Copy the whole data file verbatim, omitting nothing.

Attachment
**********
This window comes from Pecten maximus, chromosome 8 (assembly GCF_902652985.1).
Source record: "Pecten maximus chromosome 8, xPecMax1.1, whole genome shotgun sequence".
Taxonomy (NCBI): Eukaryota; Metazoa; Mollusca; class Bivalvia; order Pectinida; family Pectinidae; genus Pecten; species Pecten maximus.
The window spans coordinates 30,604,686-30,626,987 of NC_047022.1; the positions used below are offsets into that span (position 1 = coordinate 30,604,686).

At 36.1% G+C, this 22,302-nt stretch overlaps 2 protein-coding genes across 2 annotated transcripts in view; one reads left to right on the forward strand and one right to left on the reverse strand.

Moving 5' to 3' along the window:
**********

This window comes from Pecten maximus, chromosome 8 (assembly GCF_902652985.1).
Source record: "Pecten maximus chromosome 8, xPecMax1.1, whole genome shotgun sequence".
Taxonomy (NCBI): Eukaryota; Metazoa; Mollusca; class Bivalvia; order Pectinida; family Pectinidae; genus Pecten; species Pecten maximus.
The window spans coordinates 30,604,686-30,626,987 of NC_047022.1; the positions used below are offsets into that span (position 1 = coordinate 30,604,686).

At 36.1% G+C, this 22,302-nt stretch overlaps 2 protein-coding genes across 2 annotated transcripts in view; one reads left to right on the forward strand and one right to left on the reverse strand.

Moving 5' to 3' along the window: